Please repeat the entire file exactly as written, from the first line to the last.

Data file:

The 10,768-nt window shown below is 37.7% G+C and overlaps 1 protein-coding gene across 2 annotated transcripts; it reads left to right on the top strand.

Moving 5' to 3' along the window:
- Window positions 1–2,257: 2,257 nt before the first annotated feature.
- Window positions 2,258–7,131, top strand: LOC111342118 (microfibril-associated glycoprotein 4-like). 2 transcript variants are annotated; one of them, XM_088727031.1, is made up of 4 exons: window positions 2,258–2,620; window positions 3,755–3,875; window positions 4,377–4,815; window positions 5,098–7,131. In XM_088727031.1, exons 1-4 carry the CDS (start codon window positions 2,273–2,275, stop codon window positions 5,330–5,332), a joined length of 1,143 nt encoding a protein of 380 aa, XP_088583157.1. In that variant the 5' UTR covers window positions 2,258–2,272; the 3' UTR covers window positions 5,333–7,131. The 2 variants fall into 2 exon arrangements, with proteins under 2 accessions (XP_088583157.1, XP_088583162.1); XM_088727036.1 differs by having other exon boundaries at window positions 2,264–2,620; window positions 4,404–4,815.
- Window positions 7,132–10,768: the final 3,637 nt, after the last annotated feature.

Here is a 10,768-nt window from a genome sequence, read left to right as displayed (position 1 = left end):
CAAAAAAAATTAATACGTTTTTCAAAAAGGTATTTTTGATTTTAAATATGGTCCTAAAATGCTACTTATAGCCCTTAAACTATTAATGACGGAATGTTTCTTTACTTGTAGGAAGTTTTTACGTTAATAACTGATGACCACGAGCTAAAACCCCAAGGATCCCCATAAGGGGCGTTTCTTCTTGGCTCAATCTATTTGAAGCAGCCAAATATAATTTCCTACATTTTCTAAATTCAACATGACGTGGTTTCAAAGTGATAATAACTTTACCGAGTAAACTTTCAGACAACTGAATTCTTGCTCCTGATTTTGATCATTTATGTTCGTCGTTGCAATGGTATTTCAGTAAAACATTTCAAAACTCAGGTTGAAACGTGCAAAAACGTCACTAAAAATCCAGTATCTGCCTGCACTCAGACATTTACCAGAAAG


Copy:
The 10,768-nt window shown below is 37.7% G+C and overlaps 1 protein-coding gene across 2 annotated transcripts; it reads left to right on the top strand.

Moving 5' to 3' along the window:
- Window positions 1–2,257: 2,257 nt before the first annotated feature.
- Window positions 2,258–7,131, top strand: LOC111342118 (microfibril-associated glycoprotein 4-like). 2 transcript variants are annotated; one of them, XM_088727031.1, is made up of 4 exons: window positions 2,258–2,620; window positions 3,755–3,875; window positions 4,377–4,815; window positions 5,098–7,131. In XM_088727031.1, exons 1-4 carry the CDS (start codon window positions 2,273–2,275, stop codon window positions 5,330–5,332), a joined length of 1,143 nt encoding a protein of 380 aa, XP_088583157.1. In that variant the 5' UTR covers window positions 2,258–2,272; the 3' UTR covers window positions 5,333–7,131. The 2 variants fall into 2 exon arrangements, with proteins under 2 accessions (XP_088583157.1, XP_088583162.1); XM_088727036.1 differs by having other exon boundaries at window positions 2,264–2,620; window positions 4,404–4,815.
- Window positions 7,132–10,768: the final 3,637 nt, after the last annotated feature.

Here is a 10,768-nt window from a genome sequence, read left to right as displayed (position 1 = left end):
CAAAAAAAATTAATACGTTTTTCAAAAAGGTATTTTTGATTTTAAATATGGTCCTAAAATGCTACTTATAGCCCTTAAACTATTAATGACGGAATGTTTCTTTACTTGTAGGAAGTTTTTACGTTAATAACTGATGACCACGAGCTAAAACCCCAAGGATCCCCATAAGGGGCGTTTCTTCTTGGCTCAATCTATTTGAAGCAGCCAAATATAATTTCCTACATTTTCTAAATTCAACATGACGTGGTTTCAAAGTGATAATAACTTTACCGAGTAAACTTTCAGACAACTGAATTCTTGCTCCTGATTTTGATCATTTATGTTCGTCGTTGCAATGGTATTTCAGTAAAACATTTCAAAACTCAGGTTGAAACGTGCAAAAACGTCACTAAAAATCCAGTATCTGCCTGCACTCAGACATTTACCAGAAAG